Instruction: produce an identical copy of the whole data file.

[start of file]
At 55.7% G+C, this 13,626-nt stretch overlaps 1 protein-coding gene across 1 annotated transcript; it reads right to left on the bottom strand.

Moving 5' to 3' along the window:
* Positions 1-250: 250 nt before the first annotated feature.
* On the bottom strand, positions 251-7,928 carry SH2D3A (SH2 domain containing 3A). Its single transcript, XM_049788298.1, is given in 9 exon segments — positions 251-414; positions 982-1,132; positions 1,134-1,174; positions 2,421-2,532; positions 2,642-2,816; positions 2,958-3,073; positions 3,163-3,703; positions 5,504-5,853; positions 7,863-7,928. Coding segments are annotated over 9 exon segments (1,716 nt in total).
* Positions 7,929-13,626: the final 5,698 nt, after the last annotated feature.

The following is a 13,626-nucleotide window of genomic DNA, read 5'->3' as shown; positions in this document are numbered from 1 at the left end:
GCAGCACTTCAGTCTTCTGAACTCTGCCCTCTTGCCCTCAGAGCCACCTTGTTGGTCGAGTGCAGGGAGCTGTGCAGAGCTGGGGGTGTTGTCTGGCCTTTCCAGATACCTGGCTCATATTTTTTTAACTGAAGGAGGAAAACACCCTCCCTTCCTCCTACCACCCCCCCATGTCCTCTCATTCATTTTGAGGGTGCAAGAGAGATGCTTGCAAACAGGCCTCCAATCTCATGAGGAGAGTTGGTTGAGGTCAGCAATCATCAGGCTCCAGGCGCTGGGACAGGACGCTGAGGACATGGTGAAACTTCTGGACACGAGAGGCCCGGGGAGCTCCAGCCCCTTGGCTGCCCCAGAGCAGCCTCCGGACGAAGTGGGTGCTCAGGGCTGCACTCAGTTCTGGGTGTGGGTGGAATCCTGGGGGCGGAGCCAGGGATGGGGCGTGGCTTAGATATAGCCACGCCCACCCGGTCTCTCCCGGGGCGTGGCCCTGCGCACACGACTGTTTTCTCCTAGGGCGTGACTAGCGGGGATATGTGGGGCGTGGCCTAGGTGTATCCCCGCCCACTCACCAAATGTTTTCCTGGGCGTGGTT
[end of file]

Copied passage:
At 55.7% G+C, this 13,626-nt stretch overlaps 1 protein-coding gene across 1 annotated transcript; it reads right to left on the bottom strand.

Moving 5' to 3' along the window:
* Positions 1-250: 250 nt before the first annotated feature.
* On the bottom strand, positions 251-7,928 carry SH2D3A (SH2 domain containing 3A). Its single transcript, XM_049788298.1, is given in 9 exon segments — positions 251-414; positions 982-1,132; positions 1,134-1,174; positions 2,421-2,532; positions 2,642-2,816; positions 2,958-3,073; positions 3,163-3,703; positions 5,504-5,853; positions 7,863-7,928. Coding segments are annotated over 9 exon segments (1,716 nt in total).
* Positions 7,929-13,626: the final 5,698 nt, after the last annotated feature.

The following is a 13,626-nucleotide window of genomic DNA, read 5'->3' as shown; positions in this document are numbered from 1 at the left end:
GCAGCACTTCAGTCTTCTGAACTCTGCCCTCTTGCCCTCAGAGCCACCTTGTTGGTCGAGTGCAGGGAGCTGTGCAGAGCTGGGGGTGTTGTCTGGCCTTTCCAGATACCTGGCTCATATTTTTTTAACTGAAGGAGGAAAACACCCTCCCTTCCTCCTACCACCCCCCCATGTCCTCTCATTCATTTTGAGGGTGCAAGAGAGATGCTTGCAAACAGGCCTCCAATCTCATGAGGAGAGTTGGTTGAGGTCAGCAATCATCAGGCTCCAGGCGCTGGGACAGGACGCTGAGGACATGGTGAAACTTCTGGACACGAGAGGCCCGGGGAGCTCCAGCCCCTTGGCTGCCCCAGAGCAGCCTCCGGACGAAGTGGGTGCTCAGGGCTGCACTCAGTTCTGGGTGTGGGTGGAATCCTGGGGGCGGAGCCAGGGATGGGGCGTGGCTTAGATATAGCCACGCCCACCCGGTCTCTCCCGGGGCGTGGCCCTGCGCACACGACTGTTTTCTCCTAGGGCGTGACTAGCGGGGATATGTGGGGCGTGGCCTAGGTGTATCCCCGCCCACTCACCAAATGTTTTCCTGGGCGTGGTT